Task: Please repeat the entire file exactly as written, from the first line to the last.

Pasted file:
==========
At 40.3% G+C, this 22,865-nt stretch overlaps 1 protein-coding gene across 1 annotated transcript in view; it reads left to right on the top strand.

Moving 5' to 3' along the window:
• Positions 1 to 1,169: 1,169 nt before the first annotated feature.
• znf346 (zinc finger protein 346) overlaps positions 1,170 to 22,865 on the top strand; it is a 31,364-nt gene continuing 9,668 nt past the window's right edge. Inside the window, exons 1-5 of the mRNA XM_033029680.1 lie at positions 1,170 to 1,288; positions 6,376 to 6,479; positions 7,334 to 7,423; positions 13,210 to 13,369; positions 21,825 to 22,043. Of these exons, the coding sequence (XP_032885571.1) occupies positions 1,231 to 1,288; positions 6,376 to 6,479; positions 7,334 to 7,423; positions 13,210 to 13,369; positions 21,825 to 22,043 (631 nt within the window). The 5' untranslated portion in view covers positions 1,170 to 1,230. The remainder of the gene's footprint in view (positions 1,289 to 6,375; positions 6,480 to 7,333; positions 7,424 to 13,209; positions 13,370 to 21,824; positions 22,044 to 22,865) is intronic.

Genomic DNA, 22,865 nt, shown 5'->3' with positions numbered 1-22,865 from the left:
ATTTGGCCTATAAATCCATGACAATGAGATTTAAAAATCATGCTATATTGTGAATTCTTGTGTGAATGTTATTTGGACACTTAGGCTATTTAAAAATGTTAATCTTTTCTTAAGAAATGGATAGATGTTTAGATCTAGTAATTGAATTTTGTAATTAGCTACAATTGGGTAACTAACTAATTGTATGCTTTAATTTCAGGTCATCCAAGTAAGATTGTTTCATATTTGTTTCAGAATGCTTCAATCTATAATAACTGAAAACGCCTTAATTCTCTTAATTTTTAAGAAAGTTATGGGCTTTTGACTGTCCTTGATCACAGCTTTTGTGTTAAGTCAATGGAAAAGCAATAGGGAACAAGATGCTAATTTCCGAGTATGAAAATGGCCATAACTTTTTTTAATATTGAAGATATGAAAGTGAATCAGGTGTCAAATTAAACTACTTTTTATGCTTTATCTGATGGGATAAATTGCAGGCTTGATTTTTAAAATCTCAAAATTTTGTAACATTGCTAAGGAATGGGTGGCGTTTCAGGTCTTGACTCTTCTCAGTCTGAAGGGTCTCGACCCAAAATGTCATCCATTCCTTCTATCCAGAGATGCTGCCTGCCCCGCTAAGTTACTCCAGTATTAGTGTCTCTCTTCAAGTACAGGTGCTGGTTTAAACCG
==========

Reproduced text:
At 40.3% G+C, this 22,865-nt stretch overlaps 1 protein-coding gene across 1 annotated transcript in view; it reads left to right on the top strand.

Moving 5' to 3' along the window:
• Positions 1 to 1,169: 1,169 nt before the first annotated feature.
• znf346 (zinc finger protein 346) overlaps positions 1,170 to 22,865 on the top strand; it is a 31,364-nt gene continuing 9,668 nt past the window's right edge. Inside the window, exons 1-5 of the mRNA XM_033029680.1 lie at positions 1,170 to 1,288; positions 6,376 to 6,479; positions 7,334 to 7,423; positions 13,210 to 13,369; positions 21,825 to 22,043. Of these exons, the coding sequence (XP_032885571.1) occupies positions 1,231 to 1,288; positions 6,376 to 6,479; positions 7,334 to 7,423; positions 13,210 to 13,369; positions 21,825 to 22,043 (631 nt within the window). The 5' untranslated portion in view covers positions 1,170 to 1,230. The remainder of the gene's footprint in view (positions 1,289 to 6,375; positions 6,480 to 7,333; positions 7,424 to 13,209; positions 13,370 to 21,824; positions 22,044 to 22,865) is intronic.

Genomic DNA, 22,865 nt, shown 5'->3' with positions numbered 1-22,865 from the left:
ATTTGGCCTATAAATCCATGACAATGAGATTTAAAAATCATGCTATATTGTGAATTCTTGTGTGAATGTTATTTGGACACTTAGGCTATTTAAAAATGTTAATCTTTTCTTAAGAAATGGATAGATGTTTAGATCTAGTAATTGAATTTTGTAATTAGCTACAATTGGGTAACTAACTAATTGTATGCTTTAATTTCAGGTCATCCAAGTAAGATTGTTTCATATTTGTTTCAGAATGCTTCAATCTATAATAACTGAAAACGCCTTAATTCTCTTAATTTTTAAGAAAGTTATGGGCTTTTGACTGTCCTTGATCACAGCTTTTGTGTTAAGTCAATGGAAAAGCAATAGGGAACAAGATGCTAATTTCCGAGTATGAAAATGGCCATAACTTTTTTTAATATTGAAGATATGAAAGTGAATCAGGTGTCAAATTAAACTACTTTTTATGCTTTATCTGATGGGATAAATTGCAGGCTTGATTTTTAAAATCTCAAAATTTTGTAACATTGCTAAGGAATGGGTGGCGTTTCAGGTCTTGACTCTTCTCAGTCTGAAGGGTCTCGACCCAAAATGTCATCCATTCCTTCTATCCAGAGATGCTGCCTGCCCCGCTAAGTTACTCCAGTATTAGTGTCTCTCTTCAAGTACAGGTGCTGGTTTAAACCG